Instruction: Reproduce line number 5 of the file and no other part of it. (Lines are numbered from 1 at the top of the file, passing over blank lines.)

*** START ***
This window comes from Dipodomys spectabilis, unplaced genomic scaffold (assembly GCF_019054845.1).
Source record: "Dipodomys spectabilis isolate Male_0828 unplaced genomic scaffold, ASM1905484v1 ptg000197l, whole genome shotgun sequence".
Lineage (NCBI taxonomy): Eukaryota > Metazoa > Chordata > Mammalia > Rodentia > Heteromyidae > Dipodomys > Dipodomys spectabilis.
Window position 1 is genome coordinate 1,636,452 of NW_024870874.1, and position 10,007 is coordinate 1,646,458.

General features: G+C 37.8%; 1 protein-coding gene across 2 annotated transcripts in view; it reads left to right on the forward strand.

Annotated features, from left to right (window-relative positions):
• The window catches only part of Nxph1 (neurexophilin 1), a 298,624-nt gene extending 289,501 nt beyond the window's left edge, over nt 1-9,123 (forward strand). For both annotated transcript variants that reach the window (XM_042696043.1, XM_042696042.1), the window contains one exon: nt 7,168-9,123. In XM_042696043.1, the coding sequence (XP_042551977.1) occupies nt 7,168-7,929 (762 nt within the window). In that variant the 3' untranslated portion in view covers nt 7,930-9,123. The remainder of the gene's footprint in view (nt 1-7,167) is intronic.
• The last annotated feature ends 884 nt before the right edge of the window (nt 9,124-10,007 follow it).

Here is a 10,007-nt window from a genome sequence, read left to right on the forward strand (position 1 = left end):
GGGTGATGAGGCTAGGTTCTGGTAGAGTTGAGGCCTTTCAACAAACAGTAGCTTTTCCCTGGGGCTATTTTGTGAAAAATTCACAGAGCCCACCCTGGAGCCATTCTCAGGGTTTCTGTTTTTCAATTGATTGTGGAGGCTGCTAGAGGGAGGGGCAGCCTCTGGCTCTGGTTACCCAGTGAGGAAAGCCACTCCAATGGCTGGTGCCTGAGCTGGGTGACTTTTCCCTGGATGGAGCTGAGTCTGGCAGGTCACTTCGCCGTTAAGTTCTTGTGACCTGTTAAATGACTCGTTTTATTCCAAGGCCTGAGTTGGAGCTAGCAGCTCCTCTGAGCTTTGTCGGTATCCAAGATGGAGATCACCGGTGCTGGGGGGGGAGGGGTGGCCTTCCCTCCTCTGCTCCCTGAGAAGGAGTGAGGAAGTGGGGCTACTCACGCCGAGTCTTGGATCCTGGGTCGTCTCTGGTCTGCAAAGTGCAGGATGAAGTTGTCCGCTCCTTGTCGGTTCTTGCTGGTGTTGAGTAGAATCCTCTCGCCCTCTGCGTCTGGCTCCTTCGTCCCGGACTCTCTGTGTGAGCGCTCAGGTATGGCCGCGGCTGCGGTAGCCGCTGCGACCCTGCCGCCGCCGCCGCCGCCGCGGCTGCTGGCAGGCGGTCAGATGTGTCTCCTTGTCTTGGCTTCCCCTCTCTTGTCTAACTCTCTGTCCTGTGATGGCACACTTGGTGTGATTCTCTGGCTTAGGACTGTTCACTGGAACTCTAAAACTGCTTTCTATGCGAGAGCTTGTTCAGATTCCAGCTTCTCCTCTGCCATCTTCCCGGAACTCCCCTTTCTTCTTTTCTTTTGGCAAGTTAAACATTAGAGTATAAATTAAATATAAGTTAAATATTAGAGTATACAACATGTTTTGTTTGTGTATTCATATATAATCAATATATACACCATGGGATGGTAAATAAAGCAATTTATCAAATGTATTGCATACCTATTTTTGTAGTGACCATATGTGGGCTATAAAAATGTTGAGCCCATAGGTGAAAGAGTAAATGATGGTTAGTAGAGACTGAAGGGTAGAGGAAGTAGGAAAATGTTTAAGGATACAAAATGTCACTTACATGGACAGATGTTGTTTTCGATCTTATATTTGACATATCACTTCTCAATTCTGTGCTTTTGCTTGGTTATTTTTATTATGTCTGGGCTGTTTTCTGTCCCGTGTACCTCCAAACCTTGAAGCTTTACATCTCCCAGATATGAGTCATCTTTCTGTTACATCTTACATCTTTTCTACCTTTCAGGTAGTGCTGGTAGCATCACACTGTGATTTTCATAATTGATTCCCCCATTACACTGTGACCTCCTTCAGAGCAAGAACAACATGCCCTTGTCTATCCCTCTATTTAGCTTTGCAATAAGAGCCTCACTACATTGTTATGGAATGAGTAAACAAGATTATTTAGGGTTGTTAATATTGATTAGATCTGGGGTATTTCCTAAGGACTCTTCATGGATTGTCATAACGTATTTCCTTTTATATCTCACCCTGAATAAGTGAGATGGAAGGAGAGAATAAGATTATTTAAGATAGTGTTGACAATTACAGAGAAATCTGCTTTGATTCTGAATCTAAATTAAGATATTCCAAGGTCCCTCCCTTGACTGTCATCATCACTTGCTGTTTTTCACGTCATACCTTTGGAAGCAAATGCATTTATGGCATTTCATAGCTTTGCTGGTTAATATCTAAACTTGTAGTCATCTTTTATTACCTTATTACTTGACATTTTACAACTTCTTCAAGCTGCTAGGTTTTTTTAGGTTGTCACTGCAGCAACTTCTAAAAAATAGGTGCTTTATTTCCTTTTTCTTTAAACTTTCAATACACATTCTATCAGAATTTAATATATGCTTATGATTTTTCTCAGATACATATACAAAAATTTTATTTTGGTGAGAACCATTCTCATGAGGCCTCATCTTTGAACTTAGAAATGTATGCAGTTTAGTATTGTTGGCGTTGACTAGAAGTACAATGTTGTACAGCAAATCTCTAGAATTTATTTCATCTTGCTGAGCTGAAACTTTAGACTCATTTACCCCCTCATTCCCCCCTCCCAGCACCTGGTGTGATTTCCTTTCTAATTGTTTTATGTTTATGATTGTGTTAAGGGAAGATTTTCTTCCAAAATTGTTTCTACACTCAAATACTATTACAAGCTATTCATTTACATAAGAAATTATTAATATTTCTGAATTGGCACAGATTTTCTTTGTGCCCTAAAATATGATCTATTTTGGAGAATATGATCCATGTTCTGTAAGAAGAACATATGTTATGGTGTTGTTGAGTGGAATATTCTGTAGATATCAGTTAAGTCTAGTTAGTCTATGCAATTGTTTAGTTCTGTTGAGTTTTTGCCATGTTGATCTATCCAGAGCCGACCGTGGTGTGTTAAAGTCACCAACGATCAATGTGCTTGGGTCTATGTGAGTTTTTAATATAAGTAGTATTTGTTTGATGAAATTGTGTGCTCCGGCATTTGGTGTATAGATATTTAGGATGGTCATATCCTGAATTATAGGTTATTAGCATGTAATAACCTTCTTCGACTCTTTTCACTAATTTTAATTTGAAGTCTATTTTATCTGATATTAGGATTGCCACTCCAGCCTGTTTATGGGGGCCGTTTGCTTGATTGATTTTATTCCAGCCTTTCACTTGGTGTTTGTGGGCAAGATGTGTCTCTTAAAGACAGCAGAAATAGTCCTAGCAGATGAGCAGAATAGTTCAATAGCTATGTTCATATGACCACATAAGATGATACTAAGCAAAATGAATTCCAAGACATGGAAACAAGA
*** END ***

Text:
General features: G+C 37.8%; 1 protein-coding gene across 2 annotated transcripts in view; it reads left to right on the forward strand.